Problem: Alcohol foam was automatically installed outside and inside the hyperbaric chamber room due to hospital policy. There were case reports of fires due to ignition of alcohol gel/foam, with increased fire risk in a hyperbaric environment. However, alcohol foams reduce the spread of health-care associated infections.
Probability: Low. Few cases have been reported, and alcohol evaporates quickly. Ignition sources are kept out of the monoplace chamber, and patient grounding is checked before each treatment.
Severity: 1. Fire in the monoplace chamber – high due to mortality rate; all previous incidences have proven fatal. 2. Spread of hospital-acquired infections – low due to the presence of an effective alternate. A sink with soap is located in the hyperbaric room.
Internal Resources: Infection control manager and environment of care (EOC) safety officer. An email was sent to the internal resources identified with copies of the case report found. Responses were sent by the end of the day, and engineering removed the alcohol foam. The change was discussed among the hyperbaric team.
Problem: The risk of fire due to arcing during defibrillation immediately outside a monoplace environment. The patient and associated linens are oxygen-enriched after they are removed from a monoplace chamber, which is pressurized with 100% oxygen
Probability: Low. Fires have been reported during defibrillation in an oxygen-enriched atmosphere (OEA) when oxygen is flowing directly across the patient’s chest, and when paddles are used for defibrillation. Our facility has an AED, which uses pads. Also, cold oxygen is heavier than air and will fall to the floor within 30 seconds. Patient covering and scrub top/gown will need to be removed, resulting further in oxygen dissipation from around patient.
Severity: 1. Fire – high. Fire can result in patient death and staff death or injury. 2. Patient death due to cardiac arrest and delayed defibrillation – high. Immediate early defibrillation and chest compressions are shown to improve survival for patients in cardiac arrest.
Clinic Conclusion: As long as adhesive pads are used, not paddles, it is unnecessary to move the stretcher away from the chamber for defibrillation. The risk of death due to delayed defibrillation is greater than the risk of fire due to arcing in these circumstances. As long as pads are used with AED it is unnecessary to delay defibrillation in patients who have had an apparent cardiac arrest inside the monoplace chamber once they are removed from the chamber.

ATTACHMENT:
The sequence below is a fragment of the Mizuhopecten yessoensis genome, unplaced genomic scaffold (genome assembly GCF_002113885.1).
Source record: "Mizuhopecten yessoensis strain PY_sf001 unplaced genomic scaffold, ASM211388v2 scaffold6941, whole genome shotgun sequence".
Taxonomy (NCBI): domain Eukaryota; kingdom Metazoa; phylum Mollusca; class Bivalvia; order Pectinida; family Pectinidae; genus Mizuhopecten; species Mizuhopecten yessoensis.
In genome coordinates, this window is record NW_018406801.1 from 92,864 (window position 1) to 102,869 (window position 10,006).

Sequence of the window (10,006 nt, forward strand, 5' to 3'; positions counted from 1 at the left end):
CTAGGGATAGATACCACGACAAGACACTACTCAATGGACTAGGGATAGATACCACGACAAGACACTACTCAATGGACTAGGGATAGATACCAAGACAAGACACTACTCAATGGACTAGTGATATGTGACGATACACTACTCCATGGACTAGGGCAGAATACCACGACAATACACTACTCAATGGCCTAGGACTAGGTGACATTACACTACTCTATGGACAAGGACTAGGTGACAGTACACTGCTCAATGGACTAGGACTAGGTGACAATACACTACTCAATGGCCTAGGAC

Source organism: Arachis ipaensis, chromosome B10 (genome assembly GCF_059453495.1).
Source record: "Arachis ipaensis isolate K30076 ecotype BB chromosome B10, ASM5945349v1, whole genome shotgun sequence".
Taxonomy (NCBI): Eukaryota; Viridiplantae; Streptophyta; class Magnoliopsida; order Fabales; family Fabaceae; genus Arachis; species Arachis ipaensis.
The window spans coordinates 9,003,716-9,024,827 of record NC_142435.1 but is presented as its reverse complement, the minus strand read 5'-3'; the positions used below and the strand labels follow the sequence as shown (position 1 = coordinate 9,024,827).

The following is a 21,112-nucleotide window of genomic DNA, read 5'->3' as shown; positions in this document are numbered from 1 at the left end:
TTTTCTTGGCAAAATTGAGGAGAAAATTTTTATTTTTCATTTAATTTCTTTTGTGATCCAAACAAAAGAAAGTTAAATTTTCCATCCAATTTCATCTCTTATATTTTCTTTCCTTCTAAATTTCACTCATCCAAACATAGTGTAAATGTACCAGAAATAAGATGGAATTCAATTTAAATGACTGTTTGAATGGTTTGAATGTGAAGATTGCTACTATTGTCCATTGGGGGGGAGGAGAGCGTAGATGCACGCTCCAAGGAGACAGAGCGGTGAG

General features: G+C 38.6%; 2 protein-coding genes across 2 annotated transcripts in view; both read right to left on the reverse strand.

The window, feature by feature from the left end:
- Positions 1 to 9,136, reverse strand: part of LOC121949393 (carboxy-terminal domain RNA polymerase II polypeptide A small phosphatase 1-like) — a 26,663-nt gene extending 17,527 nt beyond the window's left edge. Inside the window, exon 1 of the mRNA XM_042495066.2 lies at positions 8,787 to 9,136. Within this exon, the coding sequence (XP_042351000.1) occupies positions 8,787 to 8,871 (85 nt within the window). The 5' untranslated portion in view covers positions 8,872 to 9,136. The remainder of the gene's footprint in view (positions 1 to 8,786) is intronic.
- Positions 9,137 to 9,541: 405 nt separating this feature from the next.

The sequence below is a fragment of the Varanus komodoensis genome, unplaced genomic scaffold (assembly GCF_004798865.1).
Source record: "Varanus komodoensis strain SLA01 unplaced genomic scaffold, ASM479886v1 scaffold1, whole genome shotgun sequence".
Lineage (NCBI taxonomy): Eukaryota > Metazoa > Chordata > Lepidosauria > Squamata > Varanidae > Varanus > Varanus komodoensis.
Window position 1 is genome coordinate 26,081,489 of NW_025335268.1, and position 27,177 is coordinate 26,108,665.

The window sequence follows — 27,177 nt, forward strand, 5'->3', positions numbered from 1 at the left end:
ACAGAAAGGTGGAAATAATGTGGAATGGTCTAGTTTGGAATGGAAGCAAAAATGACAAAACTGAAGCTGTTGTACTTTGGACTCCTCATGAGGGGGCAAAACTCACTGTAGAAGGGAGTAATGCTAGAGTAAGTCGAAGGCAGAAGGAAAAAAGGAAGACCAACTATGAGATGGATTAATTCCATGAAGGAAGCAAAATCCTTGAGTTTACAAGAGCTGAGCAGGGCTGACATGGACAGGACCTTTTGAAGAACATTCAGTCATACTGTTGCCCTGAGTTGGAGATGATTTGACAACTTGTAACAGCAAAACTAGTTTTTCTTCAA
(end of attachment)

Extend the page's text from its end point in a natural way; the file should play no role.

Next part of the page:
Internal Resources: Clinic medical director, policy committee to review changes. After being approved by the hyperbaric team and medical director, the new policy was presented to the policy committee, education provided to staff and safety drills updated to reflect the change in procedure.
ECRI Institute. Fires from defibrillation during oxygen administration. Health Devices. July 1994; 23(7): 307-308.
ECRI Institute. Defibrillation in oxygen-enriched environments. Health Devices. Mar-Apr 1987; 16(3-4): 113.
Garcia JR. Management of the critically ill patient in a hyperbaric setting: nursing considerations and preventions. In LarsonLohr V. Editor, Hyperbaric Nursing and Wound Care. 2010; 83-108. Flagstaff, AZ: Best Publishing Company.
Sunde K, et al. Part 6: Defibrillation: 2010 International Consensus on Cardiopulmonary Resuscitation and Emergency Cardiovascular Care Science with Treatment Recommendations. Resuscitation 2010; 81:e71–e85. DOI: 10.1016/j. resuscitation.2010.08.025
Theodorou AA, Gutierrez JA, Berg RA. Fire attributable to a defibrillation attempt in a neonate. Pediatrics. 2003; 112(3). Whelan HT, Kindwall EP. Hyperbaric Medicine Practice. 4th edition. 2017. North Palm Beach, FL: Best Publishing Company.

Special thanks to devil’s advocate Jane Ahlstrom, CHT.


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About the Author

JOLENE E. CORMIER, BSN, RN, EMT-P, CHRN, CHT is senior director at large with the BNA and a volunteer on the UHMS safety committee. The views expressed in this article are her own and not the formal opinion of either of these organizations. She can be reached at This email address is being protected from spambots. You need JavaScript enabled to view it..